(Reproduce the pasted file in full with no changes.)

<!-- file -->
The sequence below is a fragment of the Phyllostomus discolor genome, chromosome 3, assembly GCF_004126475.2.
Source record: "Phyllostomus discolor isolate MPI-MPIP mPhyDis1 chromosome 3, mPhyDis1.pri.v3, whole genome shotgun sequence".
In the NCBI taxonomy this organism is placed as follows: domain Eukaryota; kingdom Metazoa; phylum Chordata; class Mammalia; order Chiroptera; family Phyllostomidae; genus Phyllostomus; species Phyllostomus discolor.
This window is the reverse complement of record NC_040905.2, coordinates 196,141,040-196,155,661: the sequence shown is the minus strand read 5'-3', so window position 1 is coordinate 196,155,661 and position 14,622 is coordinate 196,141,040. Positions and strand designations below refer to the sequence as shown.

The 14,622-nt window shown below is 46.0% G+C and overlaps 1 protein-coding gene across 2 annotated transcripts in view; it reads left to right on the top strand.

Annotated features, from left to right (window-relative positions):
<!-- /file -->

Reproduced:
The sequence below is a fragment of the Phyllostomus discolor genome, chromosome 3, assembly GCF_004126475.2.
Source record: "Phyllostomus discolor isolate MPI-MPIP mPhyDis1 chromosome 3, mPhyDis1.pri.v3, whole genome shotgun sequence".
In the NCBI taxonomy this organism is placed as follows: domain Eukaryota; kingdom Metazoa; phylum Chordata; class Mammalia; order Chiroptera; family Phyllostomidae; genus Phyllostomus; species Phyllostomus discolor.
This window is the reverse complement of record NC_040905.2, coordinates 196,141,040-196,155,661: the sequence shown is the minus strand read 5'-3', so window position 1 is coordinate 196,155,661 and position 14,622 is coordinate 196,141,040. Positions and strand designations below refer to the sequence as shown.

The 14,622-nt window shown below is 46.0% G+C and overlaps 1 protein-coding gene across 2 annotated transcripts in view; it reads left to right on the top strand.

Annotated features, from left to right (window-relative positions):